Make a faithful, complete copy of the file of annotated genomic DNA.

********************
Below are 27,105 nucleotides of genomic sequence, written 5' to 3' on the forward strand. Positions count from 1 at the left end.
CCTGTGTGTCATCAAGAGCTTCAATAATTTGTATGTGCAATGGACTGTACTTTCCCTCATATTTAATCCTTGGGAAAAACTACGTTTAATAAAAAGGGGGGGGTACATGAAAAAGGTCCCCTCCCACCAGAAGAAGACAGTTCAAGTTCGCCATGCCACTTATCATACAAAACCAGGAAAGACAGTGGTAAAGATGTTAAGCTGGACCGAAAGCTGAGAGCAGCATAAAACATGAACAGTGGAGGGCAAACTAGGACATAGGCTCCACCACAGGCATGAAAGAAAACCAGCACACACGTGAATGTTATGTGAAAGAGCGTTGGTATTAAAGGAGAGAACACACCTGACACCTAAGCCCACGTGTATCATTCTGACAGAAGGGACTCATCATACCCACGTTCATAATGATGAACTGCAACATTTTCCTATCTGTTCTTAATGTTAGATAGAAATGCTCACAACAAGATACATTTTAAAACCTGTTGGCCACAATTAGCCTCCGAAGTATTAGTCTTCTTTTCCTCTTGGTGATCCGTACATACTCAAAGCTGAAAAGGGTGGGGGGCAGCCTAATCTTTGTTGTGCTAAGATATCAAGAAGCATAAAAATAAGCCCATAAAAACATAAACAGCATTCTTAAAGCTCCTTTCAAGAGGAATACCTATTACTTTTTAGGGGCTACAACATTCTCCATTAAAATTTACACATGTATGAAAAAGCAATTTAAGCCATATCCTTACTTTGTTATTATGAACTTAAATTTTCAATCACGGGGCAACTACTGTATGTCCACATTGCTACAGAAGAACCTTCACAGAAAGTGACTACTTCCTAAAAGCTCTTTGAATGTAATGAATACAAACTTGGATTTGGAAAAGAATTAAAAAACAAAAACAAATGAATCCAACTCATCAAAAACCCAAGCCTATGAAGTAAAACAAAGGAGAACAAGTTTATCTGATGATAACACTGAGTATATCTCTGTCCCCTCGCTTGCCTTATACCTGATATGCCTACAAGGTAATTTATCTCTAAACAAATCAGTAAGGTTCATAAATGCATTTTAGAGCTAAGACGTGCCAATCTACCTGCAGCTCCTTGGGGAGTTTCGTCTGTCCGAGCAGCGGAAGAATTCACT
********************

Below are 27,105 nucleotides of genomic sequence, written 5' to 3' on the forward strand. Positions count from 1 at the left end.
CCTGTGTGTCATCAAGAGCTTCAATAATTTGTATGTGCAATGGACTGTACTTTCCCTCATATTTAATCCTTGGGAAAAACTACGTTTAATAAAAAGGGGGGGGTACATGAAAAAGGTCCCCTCCCACCAGAAGAAGACAGTTCAAGTTCGCCATGCCACTTATCATACAAAACCAGGAAAGACAGTGGTAAAGATGTTAAGCTGGACCGAAAGCTGAGAGCAGCATAAAACATGAACAGTGGAGGGCAAACTAGGACATAGGCTCCACCACAGGCATGAAAGAAAACCAGCACACACGTGAATGTTATGTGAAAGAGCGTTGGTATTAAAGGAGAGAACACACCTGACACCTAAGCCCACGTGTATCATTCTGACAGAAGGGACTCATCATACCCACGTTCATAATGATGAACTGCAACATTTTCCTATCTGTTCTTAATGTTAGATAGAAATGCTCACAACAAGATACATTTTAAAACCTGTTGGCCACAATTAGCCTCCGAAGTATTAGTCTTCTTTTCCTCTTGGTGATCCGTACATACTCAAAGCTGAAAAGGGTGGGGGGCAGCCTAATCTTTGTTGTGCTAAGATATCAAGAAGCATAAAAATAAGCCCATAAAAACATAAACAGCATTCTTAAAGCTCCTTTCAAGAGGAATACCTATTACTTTTTAGGGGCTACAACATTCTCCATTAAAATTTACACATGTATGAAAAAGCAATTTAAGCCATATCCTTACTTTGTTATTATGAACTTAAATTTTCAATCACGGGGCAACTACTGTATGTCCACATTGCTACAGAAGAACCTTCACAGAAAGTGACTACTTCCTAAAAGCTCTTTGAATGTAATGAATACAAACTTGGATTTGGAAAAGAATTAAAAAACAAAAACAAATGAATCCAACTCATCAAAAACCCAAGCCTATGAAGTAAAACAAAGGAGAACAAGTTTATCTGATGATAACACTGAGTATATCTCTGTCCCCTCGCTTGCCTTATACCTGATATGCCTACAAGGTAATTTATCTCTAAACAAATCAGTAAGGTTCATAAATGCATTTTAGAGCTAAGACGTGCCAATCTACCTGCAGCTCCTTGGGGAGTTTCGTCTGTCCGAGCAGCGGAAGAATTCACT